# What would Google be hoping to achieve by introducing its own commenting system? Is there an altruistic motivation or merely a need to take a slice of the commenting pie?
Jon Mitchell over at ReadWriteWeb fired me a tweet after my post yesterday about a possible Google commenting system saying he had just submitted one that disagreed with me.
His post "Why Google+ wont fix the comment problem" argues that by introducing its own tool to compete with Facebook comments, Disqus, Livefyre, et al. Google will not improve the commenting problems we frequently see despite its best intentions.
Just as Plus was introduced with the tag line "Sharing is broken" you can almost hear any Google+ based system being sold with "Comments are broken" - a true statement but not one the company would be advised to use.
Somebody else's problem
What problem would Google actually be trying to solve with its own commenting system? Would Google be altruistic and try to fix comments for the whole of the open web? Hardly, that is probably impossible and is somebody else's problem.
Google would instead be trying to get more engagement, more data and more "active users" on Google+ to bolster existing efforts.
Reasons to be cheerful
Jon highlights a number of reasons why a commenting system that hooks directly into Plus might be of advantage:
- almost instant indexing for Google search, the potential SEO boost is huge
- Google has a great spam filter reducing the need to moderate manually
- the What's Hot system on Plus could potentially highlight a popular conversation to a much wider audience
- comment threads will be "stickier" - there is generally much better interaction on Plus for smaller blogs linking to Plus could encourage extra traffic and, with the use of the red notification box, contributors could be easily pulled back once more comments are added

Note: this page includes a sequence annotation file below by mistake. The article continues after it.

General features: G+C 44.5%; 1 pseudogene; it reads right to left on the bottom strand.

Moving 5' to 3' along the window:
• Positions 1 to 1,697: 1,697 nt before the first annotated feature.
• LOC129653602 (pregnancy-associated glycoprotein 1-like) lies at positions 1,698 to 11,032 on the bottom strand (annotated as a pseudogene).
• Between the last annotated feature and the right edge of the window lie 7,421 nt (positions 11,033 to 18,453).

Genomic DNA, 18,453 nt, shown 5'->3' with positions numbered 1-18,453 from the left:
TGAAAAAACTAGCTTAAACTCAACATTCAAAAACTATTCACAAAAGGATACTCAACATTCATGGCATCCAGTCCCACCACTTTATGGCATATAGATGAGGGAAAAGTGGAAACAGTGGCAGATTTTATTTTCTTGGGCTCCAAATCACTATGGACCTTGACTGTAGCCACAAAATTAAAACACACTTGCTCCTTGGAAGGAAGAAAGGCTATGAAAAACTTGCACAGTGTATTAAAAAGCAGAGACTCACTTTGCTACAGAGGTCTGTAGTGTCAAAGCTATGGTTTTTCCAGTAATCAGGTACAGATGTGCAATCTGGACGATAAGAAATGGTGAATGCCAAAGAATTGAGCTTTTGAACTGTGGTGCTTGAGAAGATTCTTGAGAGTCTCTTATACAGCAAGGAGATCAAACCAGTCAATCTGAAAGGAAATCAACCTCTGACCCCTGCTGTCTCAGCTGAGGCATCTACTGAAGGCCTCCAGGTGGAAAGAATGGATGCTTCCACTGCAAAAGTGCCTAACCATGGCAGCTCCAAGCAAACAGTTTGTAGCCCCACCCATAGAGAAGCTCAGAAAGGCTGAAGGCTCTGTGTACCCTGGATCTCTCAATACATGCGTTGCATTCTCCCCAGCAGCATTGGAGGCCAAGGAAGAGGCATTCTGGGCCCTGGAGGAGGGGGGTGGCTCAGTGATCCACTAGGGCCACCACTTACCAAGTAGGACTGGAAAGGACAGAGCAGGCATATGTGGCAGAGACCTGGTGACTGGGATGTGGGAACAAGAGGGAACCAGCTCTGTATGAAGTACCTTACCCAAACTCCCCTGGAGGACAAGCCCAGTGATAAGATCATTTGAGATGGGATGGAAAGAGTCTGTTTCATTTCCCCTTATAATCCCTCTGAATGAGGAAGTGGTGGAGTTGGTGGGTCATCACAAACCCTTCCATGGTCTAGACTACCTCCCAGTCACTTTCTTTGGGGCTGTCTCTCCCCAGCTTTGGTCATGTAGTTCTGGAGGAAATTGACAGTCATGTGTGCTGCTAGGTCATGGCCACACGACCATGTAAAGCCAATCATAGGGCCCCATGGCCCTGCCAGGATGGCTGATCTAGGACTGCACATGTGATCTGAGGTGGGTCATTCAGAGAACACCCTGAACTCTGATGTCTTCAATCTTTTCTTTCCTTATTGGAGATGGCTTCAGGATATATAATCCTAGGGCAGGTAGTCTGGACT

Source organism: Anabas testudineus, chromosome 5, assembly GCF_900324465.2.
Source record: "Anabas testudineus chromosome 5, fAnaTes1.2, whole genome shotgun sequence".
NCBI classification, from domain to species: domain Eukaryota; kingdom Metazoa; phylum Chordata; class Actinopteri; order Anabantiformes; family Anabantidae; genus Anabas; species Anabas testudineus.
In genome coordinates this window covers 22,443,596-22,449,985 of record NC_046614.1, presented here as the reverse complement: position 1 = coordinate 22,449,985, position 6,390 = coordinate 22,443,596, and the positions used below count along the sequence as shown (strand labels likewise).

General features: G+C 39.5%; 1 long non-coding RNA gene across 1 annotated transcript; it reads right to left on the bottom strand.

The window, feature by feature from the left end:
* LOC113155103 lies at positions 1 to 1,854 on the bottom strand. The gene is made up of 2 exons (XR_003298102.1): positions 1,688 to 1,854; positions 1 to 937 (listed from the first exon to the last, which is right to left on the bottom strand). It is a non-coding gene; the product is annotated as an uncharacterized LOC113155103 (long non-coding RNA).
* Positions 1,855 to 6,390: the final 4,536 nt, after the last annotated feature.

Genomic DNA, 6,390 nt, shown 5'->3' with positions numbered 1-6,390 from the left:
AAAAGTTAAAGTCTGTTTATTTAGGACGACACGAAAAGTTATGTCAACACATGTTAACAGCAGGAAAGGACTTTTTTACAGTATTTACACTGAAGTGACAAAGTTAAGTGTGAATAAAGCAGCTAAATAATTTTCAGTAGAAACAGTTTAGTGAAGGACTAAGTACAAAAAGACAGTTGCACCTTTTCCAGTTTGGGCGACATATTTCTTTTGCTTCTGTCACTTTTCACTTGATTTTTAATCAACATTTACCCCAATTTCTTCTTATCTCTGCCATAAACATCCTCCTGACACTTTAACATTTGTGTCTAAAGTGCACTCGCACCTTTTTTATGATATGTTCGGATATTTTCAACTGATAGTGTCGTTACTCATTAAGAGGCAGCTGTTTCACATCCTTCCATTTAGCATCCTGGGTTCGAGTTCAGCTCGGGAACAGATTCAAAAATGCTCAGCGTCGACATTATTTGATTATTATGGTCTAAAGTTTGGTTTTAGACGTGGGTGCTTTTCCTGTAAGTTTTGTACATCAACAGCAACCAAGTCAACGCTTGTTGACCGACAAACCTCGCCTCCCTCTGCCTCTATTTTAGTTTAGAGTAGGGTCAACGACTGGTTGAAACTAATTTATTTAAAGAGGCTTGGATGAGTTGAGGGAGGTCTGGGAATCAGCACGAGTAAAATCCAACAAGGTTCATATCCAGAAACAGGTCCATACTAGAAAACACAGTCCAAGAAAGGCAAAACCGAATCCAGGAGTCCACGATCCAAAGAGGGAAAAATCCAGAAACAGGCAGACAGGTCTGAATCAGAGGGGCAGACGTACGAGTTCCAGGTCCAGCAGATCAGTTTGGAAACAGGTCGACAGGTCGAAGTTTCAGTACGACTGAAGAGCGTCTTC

For those who haven't already replaced their native commenting system these could be very persuasive reasons to adopt.
Any commenting system based on Plus would, logically, be implemented in-house first meaning that millions of Blogger blogs would either have the option to switch or, as is more likely the case, be switched over automatically if they haven't implemented an alternative solution. Certainly, all new blogs created at Blogger would have this turned on by default. As I posted before, this could immediately kick-start the full implementation of the elusive social layer.
Google+ could potentially see a huge uptick in interaction by doing this if even only a fraction of blogs, and consequently commenters, used the system.
There would have to be scope for those who do not have Plus accounts but there could also be an incentive to sign up to Plus the first time you comment at a site using Google's system (just as you are given the option of creating a Disqus or Livefyre account) thus increasing account numbers without users ever needing to visit Plus itself.
Google has been criticised for its vague reporting of active users due to including those who have used a "Google+ enhanced product" but may not have necessarily visited the actual social network. Prepare for further controversy.
Just as Facebook counts anyone who clicked a Like button on a third-party site an active user so Google will be able to classify anyone who leaves a blog comment an active user of Plus. Because this commenting system will inject content into Plus this is perfectly understandable and could swell the reported figures enormously.
Can we fix it?
Google may not be able, or even trying, to fix the problems with comments on the open web (even if their system was portrayed as a way to do so) but could instantly fix the problems of gaining more interaction, data and active users.
Plus needs to shake the stigma of being " just another social network" and, like a caterpillar, emerge from the chrysalis of its social layer.
Why not discuss this post on Google+
Image by amanky